Photograph by Molly Macindoe

...to modern developments such as Millharbour on the Isle of Dogs, formerly housing the head offices of the 'Fantasy X' porn channel....

Photograph by Molly Macindoe

And perhaps the greatest rave of all in a 20 storey disused office block on Shoreditch High Street....

Photograph by Molly Macindoe

This party took place on the eve of the new millennium, New Year's Eve 1999, and turned out to be the last illegal rave I attended. Arriving as usual after midnight there were hundreds of crazy kids shouting to be let in. The 'door staff' (again Scottish punks seemingly off their faces) struggled to contain the enthusiasm and, though the buckets were offered, many must have entered the building that night completely free of charge. On each of the 20 or so floors was a different soundsystem and in the winding central stairwell connecting the floors an army of ravers shuffled up and down all night seeking out new adventures, new people to talk to, new friends to be made. I danced to drum'n'bass until the early morn and departed without many of my worldly possessions save for a t-shirt and an enormous smile. God knows what the early morning tourists on the Central Line made of me.

God knows what the early morning commuters made of these ravers in the space formerly known as 'cardboard city' under Waterloo Bridge, now home to the IMAX cinema.

Photograph by Molly Macindoe

But thank god for the organisers, the soundsystems, the DJ's, the bar staff, the doormen, the dancers, the fire eaters and the party people. These people followed a tradition established with the dawn of the Acid House movement in 1988 and the M25 raves in fields around the outskirts of London that gave the legendary Orbital inspiration for their name. As youngsters we had heard tales from elder siblings of Sunrise, Fantazia, Raindance and Tribal Gathering and revelled in the flyers we saw on their walls and the tales they told of setting off in Ford Escorts up the A12 to fields in the middle of nowhere where they would become, as Alan Partridge might say "briefly mindless".

The Criminal Justice Bill legislation arrived in 1994 under John Major's government, putting an end to impromptu outdoor gatherings of thousands of E'd up youths. And thus the free party scene was born. Out of a need to dance. A need to rave. A need to reject heavy handed governance and establish a vibrant subculture. As a reaction to the commercialised, sanitised rip-off that the live music scene in London has become.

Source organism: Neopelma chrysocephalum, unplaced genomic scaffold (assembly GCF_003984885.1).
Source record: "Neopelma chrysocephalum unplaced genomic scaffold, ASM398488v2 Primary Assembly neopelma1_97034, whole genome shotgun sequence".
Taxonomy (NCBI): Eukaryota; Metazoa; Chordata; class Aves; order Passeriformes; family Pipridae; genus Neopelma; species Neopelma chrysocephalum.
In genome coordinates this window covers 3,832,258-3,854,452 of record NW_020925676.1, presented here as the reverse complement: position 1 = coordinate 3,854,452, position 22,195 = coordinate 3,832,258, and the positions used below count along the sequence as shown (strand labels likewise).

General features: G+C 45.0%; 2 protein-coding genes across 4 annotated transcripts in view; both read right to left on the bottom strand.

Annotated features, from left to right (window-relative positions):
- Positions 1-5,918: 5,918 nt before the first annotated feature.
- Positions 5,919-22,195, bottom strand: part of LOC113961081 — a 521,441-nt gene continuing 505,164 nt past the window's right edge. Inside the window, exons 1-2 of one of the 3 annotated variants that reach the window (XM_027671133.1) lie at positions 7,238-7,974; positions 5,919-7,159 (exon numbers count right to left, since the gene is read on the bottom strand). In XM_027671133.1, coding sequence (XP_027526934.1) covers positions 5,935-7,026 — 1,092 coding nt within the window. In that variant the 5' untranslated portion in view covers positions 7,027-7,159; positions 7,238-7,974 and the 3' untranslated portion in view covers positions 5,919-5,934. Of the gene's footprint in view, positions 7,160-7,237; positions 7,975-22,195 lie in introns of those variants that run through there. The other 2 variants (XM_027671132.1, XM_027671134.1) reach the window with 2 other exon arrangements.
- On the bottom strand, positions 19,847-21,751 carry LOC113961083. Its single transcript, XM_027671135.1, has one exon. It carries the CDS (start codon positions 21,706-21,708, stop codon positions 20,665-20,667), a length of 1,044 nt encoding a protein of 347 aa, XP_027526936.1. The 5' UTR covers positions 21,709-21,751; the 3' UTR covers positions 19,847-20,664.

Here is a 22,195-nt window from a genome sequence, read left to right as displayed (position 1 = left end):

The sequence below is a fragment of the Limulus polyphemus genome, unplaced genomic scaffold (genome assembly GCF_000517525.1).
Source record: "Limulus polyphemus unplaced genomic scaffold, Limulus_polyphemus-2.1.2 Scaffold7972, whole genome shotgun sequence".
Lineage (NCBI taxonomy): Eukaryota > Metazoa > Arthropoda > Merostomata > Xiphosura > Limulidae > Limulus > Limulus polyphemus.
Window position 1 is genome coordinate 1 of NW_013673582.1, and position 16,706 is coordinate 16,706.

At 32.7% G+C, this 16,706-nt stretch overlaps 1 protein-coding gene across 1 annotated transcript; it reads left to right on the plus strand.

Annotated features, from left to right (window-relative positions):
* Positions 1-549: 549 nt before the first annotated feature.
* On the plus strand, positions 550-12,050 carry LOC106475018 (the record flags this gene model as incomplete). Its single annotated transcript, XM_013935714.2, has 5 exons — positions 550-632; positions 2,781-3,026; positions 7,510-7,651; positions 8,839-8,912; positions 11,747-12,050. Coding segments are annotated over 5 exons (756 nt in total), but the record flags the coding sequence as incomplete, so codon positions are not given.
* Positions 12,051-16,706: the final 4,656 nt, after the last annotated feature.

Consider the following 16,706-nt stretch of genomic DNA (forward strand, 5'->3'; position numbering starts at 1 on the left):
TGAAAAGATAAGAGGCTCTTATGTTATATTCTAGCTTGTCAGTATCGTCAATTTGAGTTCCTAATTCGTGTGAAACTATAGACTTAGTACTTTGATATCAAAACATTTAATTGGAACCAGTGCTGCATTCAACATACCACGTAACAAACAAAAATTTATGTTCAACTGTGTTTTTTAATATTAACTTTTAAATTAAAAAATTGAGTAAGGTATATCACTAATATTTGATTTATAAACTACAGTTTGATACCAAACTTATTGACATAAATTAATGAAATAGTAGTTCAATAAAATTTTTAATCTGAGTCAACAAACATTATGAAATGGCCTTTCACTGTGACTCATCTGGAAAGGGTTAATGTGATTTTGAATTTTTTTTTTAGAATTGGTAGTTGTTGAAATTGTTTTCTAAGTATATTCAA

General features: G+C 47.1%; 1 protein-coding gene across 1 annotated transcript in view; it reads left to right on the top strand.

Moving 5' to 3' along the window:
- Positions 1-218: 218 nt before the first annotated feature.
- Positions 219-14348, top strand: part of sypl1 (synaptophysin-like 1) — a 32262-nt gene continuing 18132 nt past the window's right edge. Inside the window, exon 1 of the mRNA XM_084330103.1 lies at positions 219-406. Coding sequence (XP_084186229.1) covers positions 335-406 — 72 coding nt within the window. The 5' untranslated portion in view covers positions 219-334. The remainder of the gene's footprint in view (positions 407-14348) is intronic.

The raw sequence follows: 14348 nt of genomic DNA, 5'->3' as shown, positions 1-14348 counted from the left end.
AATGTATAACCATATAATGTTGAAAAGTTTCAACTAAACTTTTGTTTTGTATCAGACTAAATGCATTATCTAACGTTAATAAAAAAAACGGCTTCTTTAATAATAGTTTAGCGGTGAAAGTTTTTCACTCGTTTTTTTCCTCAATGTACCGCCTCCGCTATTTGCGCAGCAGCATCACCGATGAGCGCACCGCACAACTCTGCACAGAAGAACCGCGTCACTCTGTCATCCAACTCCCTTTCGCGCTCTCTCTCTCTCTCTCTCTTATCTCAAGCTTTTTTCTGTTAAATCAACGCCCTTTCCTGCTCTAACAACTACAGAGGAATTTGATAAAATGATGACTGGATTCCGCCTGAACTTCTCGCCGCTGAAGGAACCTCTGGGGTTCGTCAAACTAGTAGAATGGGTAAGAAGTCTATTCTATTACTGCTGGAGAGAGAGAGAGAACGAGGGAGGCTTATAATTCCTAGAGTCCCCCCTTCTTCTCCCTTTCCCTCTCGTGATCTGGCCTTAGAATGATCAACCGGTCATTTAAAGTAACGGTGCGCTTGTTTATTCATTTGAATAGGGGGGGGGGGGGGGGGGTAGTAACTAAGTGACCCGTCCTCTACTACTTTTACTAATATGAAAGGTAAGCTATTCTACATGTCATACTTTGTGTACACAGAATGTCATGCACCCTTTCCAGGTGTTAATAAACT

Thank god that Londoners love to rave.



Out Of Order by Molly Macindoe is out now published by Tangent books priced £29.99
See Out of Order picture gallery on guardian.co.uk

5 comments:

  1. Excellent, really enjoyed this post. I started raving way too late, wish I'd been there for those.. Thanks for sharing your memories, and Molly for documenting yours. Precious.

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  2. Hmm, good general content. I think your comment about the CJA stopping the rave scene and starting the free party scene is largely inaccurate though. However, it's an easy mistake to make. I believe the CJB was a reaction to the free party scene itself (although it's true there were licensing laws put in place that helped stop the initial profiteering rave scene). Maybe you've seen it already, but I'd thoroughly recommend reading "Altered States" by Matthew Collin for a fuller understanding of what happened. Particularly the "Techno Travelers" chapter.

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  3. I'm suprised by how few posts like this there are about these 'happenings' in London. I was involved with a sound system between 1995 and 1999 that set up in the '50p' GLC Anex venue as well Camden Parkway Cinema, Kentish Town Universtity, Wood Green Bingo Hall, Euston Square Station, Manor House Tram Terminus, Bow Road Gym and many at the arches in St Pancras staion (our HQ for some time) plus too many more to metion. I remember my shock when news of someone jumping off the roof. One of our people went to the mans funeral and shook the hand of the mans farther. These were strange and amazing times. I guess I should start a blog my self to get it 'out there' - Thanks for reminding me of those times!

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  4. Nice article. I seem to remember the number wasn't an 09 number but 081 959 7525

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  5. The phone number was my sister's but she died last year